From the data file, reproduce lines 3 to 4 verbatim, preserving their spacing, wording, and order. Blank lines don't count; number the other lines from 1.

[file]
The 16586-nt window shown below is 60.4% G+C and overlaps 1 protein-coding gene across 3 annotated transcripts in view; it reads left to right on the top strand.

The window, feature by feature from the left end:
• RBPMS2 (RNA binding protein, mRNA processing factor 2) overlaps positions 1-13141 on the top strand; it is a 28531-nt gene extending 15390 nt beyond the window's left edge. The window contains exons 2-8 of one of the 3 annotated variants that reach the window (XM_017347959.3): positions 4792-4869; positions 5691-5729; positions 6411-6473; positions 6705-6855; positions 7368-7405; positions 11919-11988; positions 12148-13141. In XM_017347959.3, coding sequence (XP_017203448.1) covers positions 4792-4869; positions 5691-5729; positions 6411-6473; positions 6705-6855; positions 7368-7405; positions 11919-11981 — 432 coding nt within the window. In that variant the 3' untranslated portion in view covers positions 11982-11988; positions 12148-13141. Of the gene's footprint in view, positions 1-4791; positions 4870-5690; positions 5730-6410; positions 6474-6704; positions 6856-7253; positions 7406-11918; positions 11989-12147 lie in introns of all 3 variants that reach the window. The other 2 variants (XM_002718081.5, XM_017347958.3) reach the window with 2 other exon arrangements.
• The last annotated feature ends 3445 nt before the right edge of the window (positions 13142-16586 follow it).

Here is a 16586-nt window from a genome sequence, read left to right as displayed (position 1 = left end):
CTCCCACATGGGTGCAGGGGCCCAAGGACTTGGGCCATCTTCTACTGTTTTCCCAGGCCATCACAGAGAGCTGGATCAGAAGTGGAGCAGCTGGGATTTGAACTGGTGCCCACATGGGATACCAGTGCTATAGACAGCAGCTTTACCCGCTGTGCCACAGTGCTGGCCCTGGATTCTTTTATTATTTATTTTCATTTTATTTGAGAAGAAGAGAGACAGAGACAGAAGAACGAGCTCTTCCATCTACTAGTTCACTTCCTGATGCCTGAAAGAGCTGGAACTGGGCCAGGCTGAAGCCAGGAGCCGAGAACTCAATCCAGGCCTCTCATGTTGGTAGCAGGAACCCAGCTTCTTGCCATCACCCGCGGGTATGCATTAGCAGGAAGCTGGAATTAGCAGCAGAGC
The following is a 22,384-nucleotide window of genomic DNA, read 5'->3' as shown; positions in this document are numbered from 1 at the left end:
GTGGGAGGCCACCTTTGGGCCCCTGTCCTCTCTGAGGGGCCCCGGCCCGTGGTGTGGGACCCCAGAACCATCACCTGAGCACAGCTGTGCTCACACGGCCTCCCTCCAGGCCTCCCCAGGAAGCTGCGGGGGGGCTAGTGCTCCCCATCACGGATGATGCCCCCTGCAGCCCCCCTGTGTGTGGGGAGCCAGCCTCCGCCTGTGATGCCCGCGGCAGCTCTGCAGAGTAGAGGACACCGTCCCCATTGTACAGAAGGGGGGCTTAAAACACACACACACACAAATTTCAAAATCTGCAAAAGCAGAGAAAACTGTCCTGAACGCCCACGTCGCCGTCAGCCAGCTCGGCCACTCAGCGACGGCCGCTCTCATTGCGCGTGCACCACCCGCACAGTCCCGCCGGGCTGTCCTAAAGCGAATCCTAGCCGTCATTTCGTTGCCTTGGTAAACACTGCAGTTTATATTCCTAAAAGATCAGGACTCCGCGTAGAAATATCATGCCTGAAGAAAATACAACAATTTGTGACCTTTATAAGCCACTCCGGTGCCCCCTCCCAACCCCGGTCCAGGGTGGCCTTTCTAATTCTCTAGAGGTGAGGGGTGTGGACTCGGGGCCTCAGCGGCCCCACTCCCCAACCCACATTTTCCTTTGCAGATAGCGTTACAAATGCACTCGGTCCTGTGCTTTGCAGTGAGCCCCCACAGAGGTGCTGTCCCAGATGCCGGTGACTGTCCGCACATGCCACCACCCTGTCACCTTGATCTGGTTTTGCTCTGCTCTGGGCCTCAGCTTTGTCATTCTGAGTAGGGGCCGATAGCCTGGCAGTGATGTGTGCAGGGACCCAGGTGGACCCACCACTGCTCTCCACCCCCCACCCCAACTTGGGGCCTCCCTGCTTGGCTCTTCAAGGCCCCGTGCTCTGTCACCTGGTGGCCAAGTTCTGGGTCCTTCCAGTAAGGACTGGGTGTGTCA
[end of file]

• RBPMS2 (RNA binding protein, mRNA processing factor 2) overlaps positions 1-13141 on the top strand; it is a 28531-nt gene extending 15390 nt beyond the window's left edge. The window contains exons 2-8 of one of the 3 annotated variants that reach the window (XM_017347959.3): positions 4792-4869; positions 5691-5729; positions 6411-6473; positions 6705-6855; positions 7368-7405; positions 11919-11988; positions 12148-13141. In XM_017347959.3, coding sequence (XP_017203448.1) covers positions 4792-4869; positions 5691-5729; positions 6411-6473; positions 6705-6855; positions 7368-7405; positions 11919-11981 — 432 coding nt within the window. In that variant the 3' untranslated portion in view covers positions 11982-11988; positions 12148-13141. Of the gene's footprint in view, positions 1-4791; positions 4870-5690; positions 5730-6410; positions 6474-6704; positions 6856-7253; positions 7406-11918; positions 11989-12147 lie in introns of all 3 variants that reach the window. The other 2 variants (XM_002718081.5, XM_017347958.3) reach the window with 2 other exon arrangements.
• The last annotated feature ends 3445 nt before the right edge of the window (positions 13142-16586 follow it).